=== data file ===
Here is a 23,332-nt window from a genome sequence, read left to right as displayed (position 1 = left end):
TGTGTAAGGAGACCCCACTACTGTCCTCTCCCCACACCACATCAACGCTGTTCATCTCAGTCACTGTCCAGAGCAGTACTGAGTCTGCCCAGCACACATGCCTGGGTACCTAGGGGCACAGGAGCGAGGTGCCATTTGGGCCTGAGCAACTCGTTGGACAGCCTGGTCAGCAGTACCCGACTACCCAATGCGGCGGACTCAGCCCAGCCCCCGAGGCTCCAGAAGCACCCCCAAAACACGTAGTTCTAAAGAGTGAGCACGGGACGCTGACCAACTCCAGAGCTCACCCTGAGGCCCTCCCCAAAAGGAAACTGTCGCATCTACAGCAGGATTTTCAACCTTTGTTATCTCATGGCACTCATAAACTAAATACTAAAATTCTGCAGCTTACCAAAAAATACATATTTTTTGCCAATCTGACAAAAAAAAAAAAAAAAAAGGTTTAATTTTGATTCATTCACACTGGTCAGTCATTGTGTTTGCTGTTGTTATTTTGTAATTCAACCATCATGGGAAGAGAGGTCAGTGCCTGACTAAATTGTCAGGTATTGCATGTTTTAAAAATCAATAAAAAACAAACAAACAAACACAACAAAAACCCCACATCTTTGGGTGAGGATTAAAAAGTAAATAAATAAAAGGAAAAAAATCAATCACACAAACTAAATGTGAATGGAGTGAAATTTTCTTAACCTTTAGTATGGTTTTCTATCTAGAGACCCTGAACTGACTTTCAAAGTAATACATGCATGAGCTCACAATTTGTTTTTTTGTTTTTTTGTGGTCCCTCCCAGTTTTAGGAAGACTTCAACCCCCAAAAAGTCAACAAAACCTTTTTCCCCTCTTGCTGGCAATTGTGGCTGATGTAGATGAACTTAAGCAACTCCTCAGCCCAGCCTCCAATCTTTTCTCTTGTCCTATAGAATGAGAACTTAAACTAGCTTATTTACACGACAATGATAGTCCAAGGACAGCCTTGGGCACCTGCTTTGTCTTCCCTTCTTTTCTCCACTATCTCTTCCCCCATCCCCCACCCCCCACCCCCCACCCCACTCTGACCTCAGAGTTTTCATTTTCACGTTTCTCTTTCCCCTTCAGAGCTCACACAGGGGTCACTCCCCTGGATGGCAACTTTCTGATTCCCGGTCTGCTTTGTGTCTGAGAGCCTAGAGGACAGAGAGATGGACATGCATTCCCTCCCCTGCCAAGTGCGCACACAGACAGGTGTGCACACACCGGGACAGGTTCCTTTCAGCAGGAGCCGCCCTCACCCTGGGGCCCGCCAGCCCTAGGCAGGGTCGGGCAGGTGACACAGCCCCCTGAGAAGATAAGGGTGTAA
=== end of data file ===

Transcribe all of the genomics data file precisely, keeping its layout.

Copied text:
Here is a 23,332-nt window from a genome sequence, read left to right as displayed (position 1 = left end):
TGTGTAAGGAGACCCCACTACTGTCCTCTCCCCACACCACATCAACGCTGTTCATCTCAGTCACTGTCCAGAGCAGTACTGAGTCTGCCCAGCACACATGCCTGGGTACCTAGGGGCACAGGAGCGAGGTGCCATTTGGGCCTGAGCAACTCGTTGGACAGCCTGGTCAGCAGTACCCGACTACCCAATGCGGCGGACTCAGCCCAGCCCCCGAGGCTCCAGAAGCACCCCCAAAACACGTAGTTCTAAAGAGTGAGCACGGGACGCTGACCAACTCCAGAGCTCACCCTGAGGCCCTCCCCAAAAGGAAACTGTCGCATCTACAGCAGGATTTTCAACCTTTGTTATCTCATGGCACTCATAAACTAAATACTAAAATTCTGCAGCTTACCAAAAAATACATATTTTTTGCCAATCTGACAAAAAAAAAAAAAAAAAAGGTTTAATTTTGATTCATTCACACTGGTCAGTCATTGTGTTTGCTGTTGTTATTTTGTAATTCAACCATCATGGGAAGAGAGGTCAGTGCCTGACTAAATTGTCAGGTATTGCATGTTTTAAAAATCAATAAAAAACAAACAAACAAACACAACAAAAACCCCACATCTTTGGGTGAGGATTAAAAAGTAAATAAATAAAAGGAAAAAAATCAATCACACAAACTAAATGTGAATGGAGTGAAATTTTCTTAACCTTTAGTATGGTTTTCTATCTAGAGACCCTGAACTGACTTTCAAAGTAATACATGCATGAGCTCACAATTTGTTTTTTTGTTTTTTTGTGGTCCCTCCCAGTTTTAGGAAGACTTCAACCCCCAAAAAGTCAACAAAACCTTTTTCCCCTCTTGCTGGCAATTGTGGCTGATGTAGATGAACTTAAGCAACTCCTCAGCCCAGCCTCCAATCTTTTCTCTTGTCCTATAGAATGAGAACTTAAACTAGCTTATTTACACGACAATGATAGTCCAAGGACAGCCTTGGGCACCTGCTTTGTCTTCCCTTCTTTTCTCCACTATCTCTTCCCCCATCCCCCACCCCCCACCCCCCACCCCACTCTGACCTCAGAGTTTTCATTTTCACGTTTCTCTTTCCCCTTCAGAGCTCACACAGGGGTCACTCCCCTGGATGGCAACTTTCTGATTCCCGGTCTGCTTTGTGTCTGAGAGCCTAGAGGACAGAGAGATGGACATGCATTCCCTCCCCTGCCAAGTGCGCACACAGACAGGTGTGCACACACCGGGACAGGTTCCTTTCAGCAGGAGCCGCCCTCACCCTGGGGCCCGCCAGCCCTAGGCAGGGTCGGGCAGGTGACACAGCCCCCTGAGAAGATAAGGGTGTAA